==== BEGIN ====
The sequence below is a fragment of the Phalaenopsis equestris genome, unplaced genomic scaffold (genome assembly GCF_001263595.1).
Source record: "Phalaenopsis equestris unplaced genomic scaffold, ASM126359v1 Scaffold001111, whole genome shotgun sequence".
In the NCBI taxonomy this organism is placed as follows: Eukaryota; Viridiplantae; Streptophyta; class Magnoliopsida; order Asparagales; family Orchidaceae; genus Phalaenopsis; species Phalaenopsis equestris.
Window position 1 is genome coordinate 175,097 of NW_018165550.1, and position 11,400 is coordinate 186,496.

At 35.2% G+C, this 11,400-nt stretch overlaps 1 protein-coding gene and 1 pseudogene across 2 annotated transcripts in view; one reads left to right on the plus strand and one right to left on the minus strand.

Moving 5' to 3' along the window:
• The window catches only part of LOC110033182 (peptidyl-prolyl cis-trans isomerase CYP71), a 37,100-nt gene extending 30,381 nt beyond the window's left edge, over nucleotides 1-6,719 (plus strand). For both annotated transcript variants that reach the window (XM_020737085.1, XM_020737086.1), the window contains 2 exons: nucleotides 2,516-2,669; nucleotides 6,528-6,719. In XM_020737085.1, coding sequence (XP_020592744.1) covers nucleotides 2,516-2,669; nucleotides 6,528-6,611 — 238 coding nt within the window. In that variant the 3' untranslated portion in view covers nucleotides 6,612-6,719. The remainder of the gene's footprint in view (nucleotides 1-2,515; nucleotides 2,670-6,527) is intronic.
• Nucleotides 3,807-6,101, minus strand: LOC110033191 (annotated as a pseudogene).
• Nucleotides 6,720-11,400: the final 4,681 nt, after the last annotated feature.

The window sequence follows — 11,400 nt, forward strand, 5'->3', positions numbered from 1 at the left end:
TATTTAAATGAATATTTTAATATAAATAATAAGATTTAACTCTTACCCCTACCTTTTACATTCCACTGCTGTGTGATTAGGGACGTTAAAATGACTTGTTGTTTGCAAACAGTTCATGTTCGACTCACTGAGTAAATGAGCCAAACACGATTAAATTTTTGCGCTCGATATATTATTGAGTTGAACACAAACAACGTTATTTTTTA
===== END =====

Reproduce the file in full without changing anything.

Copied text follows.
The sequence below is a fragment of the Phalaenopsis equestris genome, unplaced genomic scaffold (genome assembly GCF_001263595.1).
Source record: "Phalaenopsis equestris unplaced genomic scaffold, ASM126359v1 Scaffold001111, whole genome shotgun sequence".
In the NCBI taxonomy this organism is placed as follows: Eukaryota; Viridiplantae; Streptophyta; class Magnoliopsida; order Asparagales; family Orchidaceae; genus Phalaenopsis; species Phalaenopsis equestris.
Window position 1 is genome coordinate 175,097 of NW_018165550.1, and position 11,400 is coordinate 186,496.

At 35.2% G+C, this 11,400-nt stretch overlaps 1 protein-coding gene and 1 pseudogene across 2 annotated transcripts in view; one reads left to right on the plus strand and one right to left on the minus strand.

Moving 5' to 3' along the window:
• The window catches only part of LOC110033182 (peptidyl-prolyl cis-trans isomerase CYP71), a 37,100-nt gene extending 30,381 nt beyond the window's left edge, over nucleotides 1-6,719 (plus strand). For both annotated transcript variants that reach the window (XM_020737085.1, XM_020737086.1), the window contains 2 exons: nucleotides 2,516-2,669; nucleotides 6,528-6,719. In XM_020737085.1, coding sequence (XP_020592744.1) covers nucleotides 2,516-2,669; nucleotides 6,528-6,611 — 238 coding nt within the window. In that variant the 3' untranslated portion in view covers nucleotides 6,612-6,719. The remainder of the gene's footprint in view (nucleotides 1-2,515; nucleotides 2,670-6,527) is intronic.
• Nucleotides 3,807-6,101, minus strand: LOC110033191 (annotated as a pseudogene).
• Nucleotides 6,720-11,400: the final 4,681 nt, after the last annotated feature.

The window sequence follows — 11,400 nt, forward strand, 5'->3', positions numbered from 1 at the left end:
TATTTAAATGAATATTTTAATATAAATAATAAGATTTAACTCTTACCCCTACCTTTTACATTCCACTGCTGTGTGATTAGGGACGTTAAAATGACTTGTTGTTTGCAAACAGTTCATGTTCGACTCACTGAGTAAATGAGCCAAACACGATTAAATTTTTGCGCTCGATATATTATTGAGTTGAACACAAACAACGTTATTTTTTA